I wanted to bring everyone at AP up to date on the impact of Hurricane Sandy on our staff and our coverage as I know many of you are concerned about your colleagues.
We are very lucky that there have been no injuries among staff who live and work in the wake of this huge storm. Many staffers and their families, however, have suffered significant losses and recovery for them will be long term. We have colleagues who have lost their homes, their vehicles have been destroyed and their dwellings flooded or damaged. Many are still without power or transportation, and these problems may continue for days and weeks.
Our solid advance planning has allowed us to lead coverage of this challenging story, in text, video and photos. AP headquarters has kept its electric power, and a core team of editors, journalists, technicians and support staff have performed heroically. We owe thanks to them and to all those working remotely during this difficult time to assure that we can continue our news mission and provide the highest quality news coverage.
We will do everything we can to help staffers in need. We are lucky to be able to call on the resources of the AP Emergency Relief Fund, which was established by staff during Hurricane Katrina to provide quick infusions of money to colleagues in need.
If you wish to help by contributing, go to http://bit.ly/Rt5BeU or contact Ellen Hale, who heads the fund.
In the meantime, I’m sure I speak for all of you when I say that our thoughts and best wishes are with AP staff and their families affected by this disaster.
Pruitt’s note to New York headquarters staff and tech staffers in New Jersey:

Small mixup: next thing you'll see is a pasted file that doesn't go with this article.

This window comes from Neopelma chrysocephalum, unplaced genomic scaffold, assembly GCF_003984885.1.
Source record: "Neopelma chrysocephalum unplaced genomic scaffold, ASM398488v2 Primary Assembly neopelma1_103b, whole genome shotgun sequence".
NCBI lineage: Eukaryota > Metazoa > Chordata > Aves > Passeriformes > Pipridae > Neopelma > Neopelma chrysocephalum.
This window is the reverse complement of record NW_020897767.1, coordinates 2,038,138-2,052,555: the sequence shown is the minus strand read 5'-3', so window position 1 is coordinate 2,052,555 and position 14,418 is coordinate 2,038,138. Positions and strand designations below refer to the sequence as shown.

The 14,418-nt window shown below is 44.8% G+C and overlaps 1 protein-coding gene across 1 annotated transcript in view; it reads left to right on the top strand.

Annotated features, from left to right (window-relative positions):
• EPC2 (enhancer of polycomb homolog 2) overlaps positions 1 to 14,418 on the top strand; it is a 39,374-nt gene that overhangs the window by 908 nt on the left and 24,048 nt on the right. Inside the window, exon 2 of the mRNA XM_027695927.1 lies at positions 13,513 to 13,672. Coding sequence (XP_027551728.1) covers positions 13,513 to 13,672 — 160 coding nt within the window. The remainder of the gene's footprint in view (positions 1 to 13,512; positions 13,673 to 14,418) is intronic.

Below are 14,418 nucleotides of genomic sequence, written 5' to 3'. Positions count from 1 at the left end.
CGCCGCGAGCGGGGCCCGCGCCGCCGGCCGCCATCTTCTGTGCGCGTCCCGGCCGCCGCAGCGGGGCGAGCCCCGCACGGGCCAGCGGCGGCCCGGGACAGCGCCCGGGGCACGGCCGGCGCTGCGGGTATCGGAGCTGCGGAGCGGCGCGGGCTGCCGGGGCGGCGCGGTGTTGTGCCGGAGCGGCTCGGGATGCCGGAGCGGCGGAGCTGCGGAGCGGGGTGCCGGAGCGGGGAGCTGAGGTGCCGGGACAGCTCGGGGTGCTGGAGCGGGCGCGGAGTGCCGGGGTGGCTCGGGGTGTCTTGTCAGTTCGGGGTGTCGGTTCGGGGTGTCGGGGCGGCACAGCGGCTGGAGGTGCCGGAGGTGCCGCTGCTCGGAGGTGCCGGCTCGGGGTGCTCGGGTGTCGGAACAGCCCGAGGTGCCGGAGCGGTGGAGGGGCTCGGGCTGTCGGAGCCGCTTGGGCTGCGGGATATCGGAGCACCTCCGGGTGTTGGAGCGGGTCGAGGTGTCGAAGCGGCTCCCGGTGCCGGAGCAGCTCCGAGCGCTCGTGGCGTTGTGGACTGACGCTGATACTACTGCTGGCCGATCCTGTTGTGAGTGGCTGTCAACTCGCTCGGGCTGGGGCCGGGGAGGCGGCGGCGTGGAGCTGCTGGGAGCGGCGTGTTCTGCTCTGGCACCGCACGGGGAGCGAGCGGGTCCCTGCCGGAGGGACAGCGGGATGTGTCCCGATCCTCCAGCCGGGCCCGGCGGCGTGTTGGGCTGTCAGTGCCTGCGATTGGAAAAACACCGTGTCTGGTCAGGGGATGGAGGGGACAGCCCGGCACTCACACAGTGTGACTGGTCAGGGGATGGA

Thank you very much for your heroic efforts during these very difficult days. The core team who has made it into the office and kept AP running and covering the news as well as those working remotely have done an amazing job. And I know that there are many of you without power and transportation who are frustrated by not being able to do more. This is destruction of monumental proportions, and I can assure each and every one of you that you will play a vital role in assuring that AP can continue to cover this challenging story.
We are very fortunate that we had no injuries. But many of our colleagues have suffered great losses – from entire homes washed away to destroyed automobiles, flooded dwellings and downed trees. Many can still not get to work and may face days yet without electricity.
At this point, we do not yet have a full idea of just how many are without power and transport. And while the storm may be over, the impact will be felt for some time as gas shortages, power outages, transportation issues and other problems continue in the coming weeks.
We will do everything we can to help staffers in need. We are lucky to be able to call on the resources of the AP Emergency Relief Fund, which was established by staff during Hurricane Katrina to provide quick infusions of money to colleagues in need. You can find out more about the fund and how to apply for assistance by going to http://bit.ly/Rt5BeU or contacting Ellen Hale, who heads the fund.
Please take care of yourselves as we continue to work our way through this disaster. And know how deeply I appreciate what all of you are doing.